Opening Prayer: Father, you are full of compassion, I commit and commend myself unto you, in whom I am, and live, and know. Be the goal of my pilgrimage, and my Rest by the way. Let my soul take refuge from the crowding turmoil of worldly thoughts beneath the shadow of your wings; let my heart, this sea of restless waves, find peace in you, O God. Amen. (Little Book of Prayers by St. Augustine)
Scripture: Proverbs 3:1-18
Journal: What words from Proverbs 3 speak to something in your heart or life these days? Where is God asking you to trust him with all your heart and lean not on your own understanding? What is your greatest distraction from being able to do that?
Moods are worth my attention. I am discovering during these first weeks in Genesee that I am subject to very different moods, often changing very quickly. Feelings of depressive fatigue, of low self-esteem, of boredom, feelings also of anger, irritation, and direct hostility, and feelings of gratitude, joy, and excitement-they can all be there, sometimes even during one day. I have the feeling that these quickly changing moods show how attached I really am to the things given me: a friendly gesture, pleasant work, a word of praise, a good book, etc. Little things can quickly change sadness into joy, disgust into contentment, and anger into under-standing or compassion.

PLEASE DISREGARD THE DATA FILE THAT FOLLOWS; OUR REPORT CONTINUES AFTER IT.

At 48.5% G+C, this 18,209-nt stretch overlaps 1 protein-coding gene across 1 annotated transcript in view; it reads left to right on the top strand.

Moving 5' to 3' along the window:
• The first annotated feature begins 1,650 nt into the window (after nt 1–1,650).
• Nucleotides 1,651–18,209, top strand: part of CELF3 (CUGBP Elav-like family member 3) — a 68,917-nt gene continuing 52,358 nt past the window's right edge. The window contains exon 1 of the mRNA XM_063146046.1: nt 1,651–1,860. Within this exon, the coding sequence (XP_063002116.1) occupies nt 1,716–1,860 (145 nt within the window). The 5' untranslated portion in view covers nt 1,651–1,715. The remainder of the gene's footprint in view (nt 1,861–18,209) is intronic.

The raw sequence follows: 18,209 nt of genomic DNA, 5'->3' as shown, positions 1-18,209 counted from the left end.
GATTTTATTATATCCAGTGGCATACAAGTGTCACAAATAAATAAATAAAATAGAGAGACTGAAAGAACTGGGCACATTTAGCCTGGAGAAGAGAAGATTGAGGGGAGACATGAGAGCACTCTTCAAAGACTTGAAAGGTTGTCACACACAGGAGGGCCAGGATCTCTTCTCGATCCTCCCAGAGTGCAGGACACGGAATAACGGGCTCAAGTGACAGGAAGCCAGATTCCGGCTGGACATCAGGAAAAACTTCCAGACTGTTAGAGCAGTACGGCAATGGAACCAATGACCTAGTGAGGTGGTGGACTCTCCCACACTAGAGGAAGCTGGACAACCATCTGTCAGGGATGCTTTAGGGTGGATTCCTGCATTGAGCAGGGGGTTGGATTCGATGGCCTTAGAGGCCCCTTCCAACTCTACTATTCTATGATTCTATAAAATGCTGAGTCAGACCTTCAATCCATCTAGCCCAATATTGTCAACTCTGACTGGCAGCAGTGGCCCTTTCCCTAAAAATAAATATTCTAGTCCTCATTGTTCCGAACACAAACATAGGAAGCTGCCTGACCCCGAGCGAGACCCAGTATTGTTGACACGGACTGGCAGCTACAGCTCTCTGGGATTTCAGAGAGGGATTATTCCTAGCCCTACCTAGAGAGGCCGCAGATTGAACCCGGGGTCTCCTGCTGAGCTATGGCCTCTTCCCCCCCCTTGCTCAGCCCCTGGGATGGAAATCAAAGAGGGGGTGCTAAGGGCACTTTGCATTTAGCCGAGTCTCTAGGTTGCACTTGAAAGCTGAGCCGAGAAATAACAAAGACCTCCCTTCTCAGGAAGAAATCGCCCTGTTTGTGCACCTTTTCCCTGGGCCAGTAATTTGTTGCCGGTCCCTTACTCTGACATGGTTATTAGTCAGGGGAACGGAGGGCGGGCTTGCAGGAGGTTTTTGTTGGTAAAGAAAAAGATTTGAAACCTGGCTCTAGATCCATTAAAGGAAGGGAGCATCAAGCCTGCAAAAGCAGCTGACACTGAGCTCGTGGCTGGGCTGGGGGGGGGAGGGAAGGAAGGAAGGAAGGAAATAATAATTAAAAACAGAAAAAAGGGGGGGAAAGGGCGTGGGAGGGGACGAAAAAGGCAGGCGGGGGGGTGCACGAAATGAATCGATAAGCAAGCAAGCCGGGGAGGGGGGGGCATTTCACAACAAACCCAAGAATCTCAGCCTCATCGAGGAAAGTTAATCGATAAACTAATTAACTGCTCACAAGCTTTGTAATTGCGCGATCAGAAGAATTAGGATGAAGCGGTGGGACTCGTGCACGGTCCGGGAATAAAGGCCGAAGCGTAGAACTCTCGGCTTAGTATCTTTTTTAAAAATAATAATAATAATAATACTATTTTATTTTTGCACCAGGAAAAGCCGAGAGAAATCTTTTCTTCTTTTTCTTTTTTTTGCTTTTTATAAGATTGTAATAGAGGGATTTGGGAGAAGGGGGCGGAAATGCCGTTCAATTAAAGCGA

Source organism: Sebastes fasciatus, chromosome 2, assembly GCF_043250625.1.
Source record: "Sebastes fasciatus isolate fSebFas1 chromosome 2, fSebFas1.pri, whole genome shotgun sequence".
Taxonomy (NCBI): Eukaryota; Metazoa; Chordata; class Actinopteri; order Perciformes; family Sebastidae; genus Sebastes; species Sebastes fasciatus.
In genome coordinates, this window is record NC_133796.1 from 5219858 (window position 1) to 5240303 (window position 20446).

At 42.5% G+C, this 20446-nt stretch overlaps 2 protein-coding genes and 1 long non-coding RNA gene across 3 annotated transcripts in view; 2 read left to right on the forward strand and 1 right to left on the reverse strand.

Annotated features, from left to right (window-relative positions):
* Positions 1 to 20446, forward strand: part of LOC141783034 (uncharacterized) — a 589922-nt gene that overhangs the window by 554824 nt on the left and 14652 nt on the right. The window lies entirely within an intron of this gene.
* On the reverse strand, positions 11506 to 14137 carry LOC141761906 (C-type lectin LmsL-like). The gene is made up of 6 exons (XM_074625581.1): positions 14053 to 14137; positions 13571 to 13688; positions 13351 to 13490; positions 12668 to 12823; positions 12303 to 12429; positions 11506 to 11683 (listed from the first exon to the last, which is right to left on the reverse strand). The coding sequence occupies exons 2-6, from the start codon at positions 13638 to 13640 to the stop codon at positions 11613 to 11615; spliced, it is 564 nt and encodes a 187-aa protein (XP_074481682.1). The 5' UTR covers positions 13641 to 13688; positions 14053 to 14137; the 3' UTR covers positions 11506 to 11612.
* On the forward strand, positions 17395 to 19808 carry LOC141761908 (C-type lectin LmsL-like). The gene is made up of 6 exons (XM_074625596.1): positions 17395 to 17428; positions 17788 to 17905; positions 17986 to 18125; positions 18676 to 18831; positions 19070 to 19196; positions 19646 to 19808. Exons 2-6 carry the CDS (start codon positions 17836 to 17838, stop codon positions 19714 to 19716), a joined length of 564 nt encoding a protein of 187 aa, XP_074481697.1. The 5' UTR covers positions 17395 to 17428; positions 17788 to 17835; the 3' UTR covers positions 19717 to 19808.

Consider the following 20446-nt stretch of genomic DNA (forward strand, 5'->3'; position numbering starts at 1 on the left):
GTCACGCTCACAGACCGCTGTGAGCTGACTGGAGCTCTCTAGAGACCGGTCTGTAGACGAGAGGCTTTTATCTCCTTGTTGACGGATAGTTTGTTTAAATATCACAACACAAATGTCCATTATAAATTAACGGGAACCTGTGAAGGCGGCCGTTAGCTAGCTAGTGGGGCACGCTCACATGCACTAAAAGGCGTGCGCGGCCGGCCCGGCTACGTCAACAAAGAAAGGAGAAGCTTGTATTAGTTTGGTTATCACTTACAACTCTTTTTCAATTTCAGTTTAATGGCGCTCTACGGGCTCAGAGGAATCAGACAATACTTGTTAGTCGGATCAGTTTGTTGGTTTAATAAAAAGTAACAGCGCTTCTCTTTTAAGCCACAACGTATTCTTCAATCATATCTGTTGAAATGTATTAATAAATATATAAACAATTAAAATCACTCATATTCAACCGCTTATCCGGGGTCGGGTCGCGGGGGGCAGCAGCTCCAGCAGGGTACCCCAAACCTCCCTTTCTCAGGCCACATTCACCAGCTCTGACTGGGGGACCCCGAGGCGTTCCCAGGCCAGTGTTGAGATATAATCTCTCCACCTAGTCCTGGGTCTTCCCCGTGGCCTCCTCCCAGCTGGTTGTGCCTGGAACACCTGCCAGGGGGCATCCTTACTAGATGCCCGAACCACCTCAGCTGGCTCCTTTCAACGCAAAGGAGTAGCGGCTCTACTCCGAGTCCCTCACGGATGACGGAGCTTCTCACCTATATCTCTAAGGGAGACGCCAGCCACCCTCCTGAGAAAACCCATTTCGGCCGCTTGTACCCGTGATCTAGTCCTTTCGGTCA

Somewhere during these weeks I read that sadness is the result of attachment. Detached people are not the easy victims of good or bad events in their surroundings and can experience a certain sense of equilibrium. I have the feeling that this is an important realization for me. When my manual work does not interest me, I become bored, then quickly irritated and sometimes even angry, telling myself that I am wasting my time. When I read a book that fascinates me, I become so involved that time runs fast, people seem friendly, my stay here worthwhile, and everything one big happy event.
Of course both “moods” are manifestations of false attachments and show how far I am from a healthy form of “indifference.” Thinking about all of this, I guess my main problem still is that I have not really made prayer my priority. Still the only reason that I am here—I mean the only reason I should be here—is to learn to pray. But, in fact, much of what I am doing is motivated by many other concerns: getting back in shape, learning some skills, knowing more about birds and trees, getting to know interesting people, and picking up many ideas and experiences for future teaching. But if prayer were my only concern, all these other things could be received as free gifts. Now, however, I am obsessed by these desires which are false, not in themselves, but by their being in the wrong place in the hierarchy of values. That, I guess, is the cause of my moodiness. For the time being it seems so important to be at least aware of it. (The Genesee Diary by Henri J. M. Nouwen)
Closing Prayer: Lord, you know me better than I know myself. Your Spirit pervades every moment of my life. Thank you for the grace and love you shower on me. Thank you for your constant, gentle invitation to let you into my life. Forgive me for the times I have refused that invitation, and closed myself off from you. Help me in the day to come, to recognize your presence in my life, to open myself to you, to let you work in me, to your greater glory. Amen. (The Spiritual Exercises by St. Ignatius)